Sam-I-Am may not be the biggest fan of green eggs and ham, but our feline friends seem to want to try anything we put on our plate. As cute as this may be, pet parents are left wondering: Can cats eat ham? What about eggs? What's safe and unsafe for my fur baby?
You love sharing your home, your life, and maybe even your food with your fur babies, but it's important to know what's safe for them to eat and what isn’t.
Vets use the term “dietary indiscretion” to refer to when a cat eats foods outside of his normal diet, which can give him tummy troubles. Dietary indiscretion also refers to when your cat eats other substances that he shouldn’t - like your medicine, string, or house plants.
Find out what in your home – from tuna to Tylenol – is okay for your cat to ingest and what isn’t. Plus, learn how you’ll know if your kitty has eaten something he shouldn’t have.
Can Cats Eat Ham (and other Human Treats)?
Those big kitty eyes begging for a nibble of your tuna salad sandwich are hard to resist. But before you fork it over, you need to know which “people foods” are safe for your fur baby have a taste of.
Unlike you, your kitty doesn’t get much nutritional value from veggies, so no need to start bargaining with her to eat her broccoli like you may have to with your two-legged children. While veggies usually aren't harmful to your cat, there's really no need for them in her diet.
Cats are primarily carnivores - meaning they thrive on eating meat, just like T-Rex in Jurassic Park. I’m sure you can see the resemblance.
So, can cats eat ham? What about steak, chicken, or fish?
Your cat can safely eat most meats as long as they're cooked (sorry, no sushi for Fluffy) and they have’t gone bad. The same is true for eggs, in most cases. However, some kitties are allergic, so start small if you want to give your kitty a bite of hard boiled egg and keep a watchful eye out for any reactions.
Many kitties love cheese, too. While it can be a good source of protein and fat, it's common for adult cats to become lactose intolerant. If your fur baby develops lactose intolerance, he may have a hard time digesting dairy, which can result in unpleasant indigestion and diarrhea. (aka, no fun for anyone!)
According to Dr. Elizabeth Colleran, “a good rule of thumb is that human food should not make up more than 15 percent of a cat's diet.” Like with most things in life (except for snuggles and love), your cats should only be given human food in moderation, if at all.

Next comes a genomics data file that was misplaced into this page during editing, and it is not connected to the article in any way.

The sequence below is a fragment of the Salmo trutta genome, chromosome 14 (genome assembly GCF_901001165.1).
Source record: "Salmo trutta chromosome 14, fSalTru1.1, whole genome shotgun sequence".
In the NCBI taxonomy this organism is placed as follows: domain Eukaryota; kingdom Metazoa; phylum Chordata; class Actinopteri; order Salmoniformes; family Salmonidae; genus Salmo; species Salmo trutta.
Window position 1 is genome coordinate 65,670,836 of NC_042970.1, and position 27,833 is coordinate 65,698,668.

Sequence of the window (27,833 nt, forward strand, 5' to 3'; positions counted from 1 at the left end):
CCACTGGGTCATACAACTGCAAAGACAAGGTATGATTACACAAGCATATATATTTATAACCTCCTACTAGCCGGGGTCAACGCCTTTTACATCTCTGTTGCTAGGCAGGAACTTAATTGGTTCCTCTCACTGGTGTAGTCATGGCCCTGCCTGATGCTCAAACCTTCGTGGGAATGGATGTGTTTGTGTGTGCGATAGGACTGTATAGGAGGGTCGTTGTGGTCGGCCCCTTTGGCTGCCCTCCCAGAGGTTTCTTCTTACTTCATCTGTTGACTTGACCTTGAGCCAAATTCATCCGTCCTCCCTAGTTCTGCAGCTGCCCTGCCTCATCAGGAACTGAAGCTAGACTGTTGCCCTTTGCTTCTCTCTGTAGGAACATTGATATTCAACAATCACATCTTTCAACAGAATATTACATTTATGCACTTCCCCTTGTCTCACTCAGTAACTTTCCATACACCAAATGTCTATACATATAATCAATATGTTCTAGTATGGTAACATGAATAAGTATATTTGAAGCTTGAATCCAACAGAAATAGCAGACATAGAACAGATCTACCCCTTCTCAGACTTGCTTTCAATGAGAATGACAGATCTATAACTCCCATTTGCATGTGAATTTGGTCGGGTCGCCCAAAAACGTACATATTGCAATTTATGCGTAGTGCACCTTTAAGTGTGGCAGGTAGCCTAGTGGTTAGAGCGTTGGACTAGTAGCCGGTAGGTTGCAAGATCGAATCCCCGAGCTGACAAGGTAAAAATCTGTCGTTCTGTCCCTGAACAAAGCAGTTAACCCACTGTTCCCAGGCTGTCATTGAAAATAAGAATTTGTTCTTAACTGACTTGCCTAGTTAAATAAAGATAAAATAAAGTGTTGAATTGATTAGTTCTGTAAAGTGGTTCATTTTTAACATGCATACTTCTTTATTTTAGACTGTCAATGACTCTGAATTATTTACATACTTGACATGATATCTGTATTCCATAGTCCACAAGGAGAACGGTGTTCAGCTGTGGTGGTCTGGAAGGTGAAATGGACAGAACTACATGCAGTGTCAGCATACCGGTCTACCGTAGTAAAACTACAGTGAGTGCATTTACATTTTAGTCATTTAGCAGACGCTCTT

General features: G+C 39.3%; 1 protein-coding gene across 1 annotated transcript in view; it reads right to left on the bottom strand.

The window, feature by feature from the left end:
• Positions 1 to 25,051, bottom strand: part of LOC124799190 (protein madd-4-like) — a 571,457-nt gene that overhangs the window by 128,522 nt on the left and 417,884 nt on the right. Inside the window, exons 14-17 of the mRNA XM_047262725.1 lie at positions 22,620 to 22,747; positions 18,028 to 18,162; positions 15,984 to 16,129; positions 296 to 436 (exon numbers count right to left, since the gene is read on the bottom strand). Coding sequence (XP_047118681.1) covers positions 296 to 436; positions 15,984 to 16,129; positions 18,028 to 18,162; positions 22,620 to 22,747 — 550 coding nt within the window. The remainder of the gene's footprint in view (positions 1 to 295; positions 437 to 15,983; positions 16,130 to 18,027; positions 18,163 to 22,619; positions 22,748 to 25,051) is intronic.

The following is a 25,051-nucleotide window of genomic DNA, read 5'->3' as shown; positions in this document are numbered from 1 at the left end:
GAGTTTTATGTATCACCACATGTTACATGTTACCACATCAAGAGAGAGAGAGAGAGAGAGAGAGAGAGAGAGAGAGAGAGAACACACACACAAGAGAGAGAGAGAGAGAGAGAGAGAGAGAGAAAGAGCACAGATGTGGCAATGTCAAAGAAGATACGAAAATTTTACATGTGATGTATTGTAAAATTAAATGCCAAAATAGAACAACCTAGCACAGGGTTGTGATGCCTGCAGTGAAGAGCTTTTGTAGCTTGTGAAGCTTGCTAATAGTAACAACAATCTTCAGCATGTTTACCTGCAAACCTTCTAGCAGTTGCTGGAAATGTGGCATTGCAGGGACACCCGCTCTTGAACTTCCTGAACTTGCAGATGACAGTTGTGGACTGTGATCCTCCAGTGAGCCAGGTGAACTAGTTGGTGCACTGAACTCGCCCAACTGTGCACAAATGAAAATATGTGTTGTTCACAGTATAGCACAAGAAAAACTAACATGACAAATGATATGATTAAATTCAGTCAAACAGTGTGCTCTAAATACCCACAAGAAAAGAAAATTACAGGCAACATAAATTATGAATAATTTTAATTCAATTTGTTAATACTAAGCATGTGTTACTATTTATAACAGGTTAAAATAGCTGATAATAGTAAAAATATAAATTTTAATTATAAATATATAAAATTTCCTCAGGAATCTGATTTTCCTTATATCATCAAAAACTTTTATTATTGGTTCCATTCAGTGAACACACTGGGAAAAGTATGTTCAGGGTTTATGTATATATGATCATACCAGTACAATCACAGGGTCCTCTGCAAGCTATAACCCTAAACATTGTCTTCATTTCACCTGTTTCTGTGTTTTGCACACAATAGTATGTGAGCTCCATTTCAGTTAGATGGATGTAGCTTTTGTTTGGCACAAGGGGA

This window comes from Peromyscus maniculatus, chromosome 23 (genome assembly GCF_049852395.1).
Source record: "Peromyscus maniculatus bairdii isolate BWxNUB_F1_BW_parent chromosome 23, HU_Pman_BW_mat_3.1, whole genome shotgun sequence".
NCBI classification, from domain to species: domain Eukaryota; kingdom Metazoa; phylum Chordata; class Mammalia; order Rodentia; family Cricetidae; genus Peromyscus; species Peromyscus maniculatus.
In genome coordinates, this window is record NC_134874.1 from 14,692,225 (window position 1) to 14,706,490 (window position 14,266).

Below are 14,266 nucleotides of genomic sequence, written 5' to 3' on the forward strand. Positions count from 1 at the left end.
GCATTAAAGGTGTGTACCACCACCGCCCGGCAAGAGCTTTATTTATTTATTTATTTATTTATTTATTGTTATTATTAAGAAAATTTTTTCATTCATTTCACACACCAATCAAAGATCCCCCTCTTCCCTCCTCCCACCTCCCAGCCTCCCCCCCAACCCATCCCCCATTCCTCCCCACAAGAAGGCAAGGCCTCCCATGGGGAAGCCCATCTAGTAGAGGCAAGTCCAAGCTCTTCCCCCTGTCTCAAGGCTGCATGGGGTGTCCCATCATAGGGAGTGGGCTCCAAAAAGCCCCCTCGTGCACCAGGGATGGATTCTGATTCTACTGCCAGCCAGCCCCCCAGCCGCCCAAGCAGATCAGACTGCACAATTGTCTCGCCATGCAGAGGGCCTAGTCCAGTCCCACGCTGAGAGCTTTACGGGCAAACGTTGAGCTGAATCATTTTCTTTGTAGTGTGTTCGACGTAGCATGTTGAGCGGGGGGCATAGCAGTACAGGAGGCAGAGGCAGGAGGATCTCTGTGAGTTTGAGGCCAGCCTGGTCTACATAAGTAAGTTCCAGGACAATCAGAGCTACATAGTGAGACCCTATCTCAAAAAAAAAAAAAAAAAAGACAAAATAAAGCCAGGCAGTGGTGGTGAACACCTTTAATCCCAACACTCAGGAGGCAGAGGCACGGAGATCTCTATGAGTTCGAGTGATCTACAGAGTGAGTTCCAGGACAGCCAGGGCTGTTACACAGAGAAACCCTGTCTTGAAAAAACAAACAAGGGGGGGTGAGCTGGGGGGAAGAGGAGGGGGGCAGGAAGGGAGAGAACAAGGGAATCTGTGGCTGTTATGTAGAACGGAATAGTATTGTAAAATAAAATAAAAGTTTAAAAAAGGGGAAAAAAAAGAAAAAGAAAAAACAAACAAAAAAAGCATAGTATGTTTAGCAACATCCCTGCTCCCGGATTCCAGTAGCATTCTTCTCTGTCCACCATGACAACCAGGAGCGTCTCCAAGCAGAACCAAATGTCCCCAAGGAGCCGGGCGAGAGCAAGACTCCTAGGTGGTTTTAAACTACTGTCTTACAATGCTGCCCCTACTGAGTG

What Foods Can’t My Cat Eat?
Now that we've answered the burning question – can cats eat ham and eggs? – let's take a look at the human foods that are off limits for your feline.
According to Cornell University’s College of Veterinary Medicine, these foods are a big no-no for your little one:
- Anything containing xylitol, an artificial sweetener
- Sugary treats (Our feline friends don't do well with carbs and sugar)
Other foods that are typically sited as bad for your fur baby are alcohol and caffeinated drinks. No beer or coffee. Sorry, Fluffy.
What Else is Unsafe for My Cat to Ingest?
There're plenty of things in your house that your cat may try to snack on that aren't stored in the pantry or refrigerator, but some are worse for your pet than others.
According to the American Society for the Prevention of Cruelty to Animals (ASPCA), some of the most frequent causes of feline poisoning are:
- Insecticides, used for your lawns and gardens
- Rodenticides, used to get rid of those unwanted rats or mice
- Household cleaning products like bleach, detergents, and disinfectants
- Lead (thankfully, house paints no longer contain lead but it can be found in other items and substances like plumbing materials, gasoline, and ammunition)
Other items to keep away from your kitty include medications meant for humans – like aspirin, acetaminophen (Tylenol), ibuprofen, and vitamins – and flea medicine meant for dogs.
Also, your cat shouldn't be munching on a salad (or floral arrangement) made from plants like poinsettias, lilies, mistletoe, holly, tulips, amaryllises, baby’s breath, and hydrangeas.
How Will I Know If My Cat Ate Something Bad?
No matter how close you watch your fur baby, she will eventually show her naughty side and get into something off limits.
Here's a list of signs that may point to food poisoning:
- Blood in the stool/urine
- Loss of appetite
- Irregular heartbeat
- Inability to urinate
- Difficulty breathing
Depending on what your cat got himself into, it may take just a few minutes or up to several days for your fur baby to start showing symptoms. Of course, it's always better to be safe than sorry with your little one, so if you suspect she's eaten something she shouldn't have, call your vet or take her to an emergency vet clinic near you.